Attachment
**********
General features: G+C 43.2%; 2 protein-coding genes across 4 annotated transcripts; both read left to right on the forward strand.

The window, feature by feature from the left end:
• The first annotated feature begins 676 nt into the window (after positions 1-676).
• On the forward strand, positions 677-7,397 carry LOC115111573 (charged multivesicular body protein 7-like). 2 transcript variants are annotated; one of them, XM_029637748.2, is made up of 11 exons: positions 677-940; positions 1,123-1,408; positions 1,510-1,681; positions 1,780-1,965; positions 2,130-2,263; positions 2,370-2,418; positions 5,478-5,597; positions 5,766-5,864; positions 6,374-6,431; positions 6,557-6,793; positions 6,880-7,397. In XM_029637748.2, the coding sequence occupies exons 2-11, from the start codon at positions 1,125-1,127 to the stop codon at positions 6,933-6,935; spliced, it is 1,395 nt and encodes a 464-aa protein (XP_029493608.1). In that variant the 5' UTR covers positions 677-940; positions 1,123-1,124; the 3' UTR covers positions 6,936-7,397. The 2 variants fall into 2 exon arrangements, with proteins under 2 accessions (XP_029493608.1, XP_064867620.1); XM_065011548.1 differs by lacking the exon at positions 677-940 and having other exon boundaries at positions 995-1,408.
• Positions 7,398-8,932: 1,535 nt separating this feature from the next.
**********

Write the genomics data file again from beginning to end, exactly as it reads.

General features: G+C 43.2%; 2 protein-coding genes across 4 annotated transcripts; both read left to right on the forward strand.

The window, feature by feature from the left end:
• The first annotated feature begins 676 nt into the window (after positions 1-676).
• On the forward strand, positions 677-7,397 carry LOC115111573 (charged multivesicular body protein 7-like). 2 transcript variants are annotated; one of them, XM_029637748.2, is made up of 11 exons: positions 677-940; positions 1,123-1,408; positions 1,510-1,681; positions 1,780-1,965; positions 2,130-2,263; positions 2,370-2,418; positions 5,478-5,597; positions 5,766-5,864; positions 6,374-6,431; positions 6,557-6,793; positions 6,880-7,397. In XM_029637748.2, the coding sequence occupies exons 2-11, from the start codon at positions 1,125-1,127 to the stop codon at positions 6,933-6,935; spliced, it is 1,395 nt and encodes a 464-aa protein (XP_029493608.1). In that variant the 5' UTR covers positions 677-940; positions 1,123-1,124; the 3' UTR covers positions 6,936-7,397. The 2 variants fall into 2 exon arrangements, with proteins under 2 accessions (XP_029493608.1, XP_064867620.1); XM_065011548.1 differs by lacking the exon at positions 677-940 and having other exon boundaries at positions 995-1,408.
• Positions 7,398-8,932: 1,535 nt separating this feature from the next.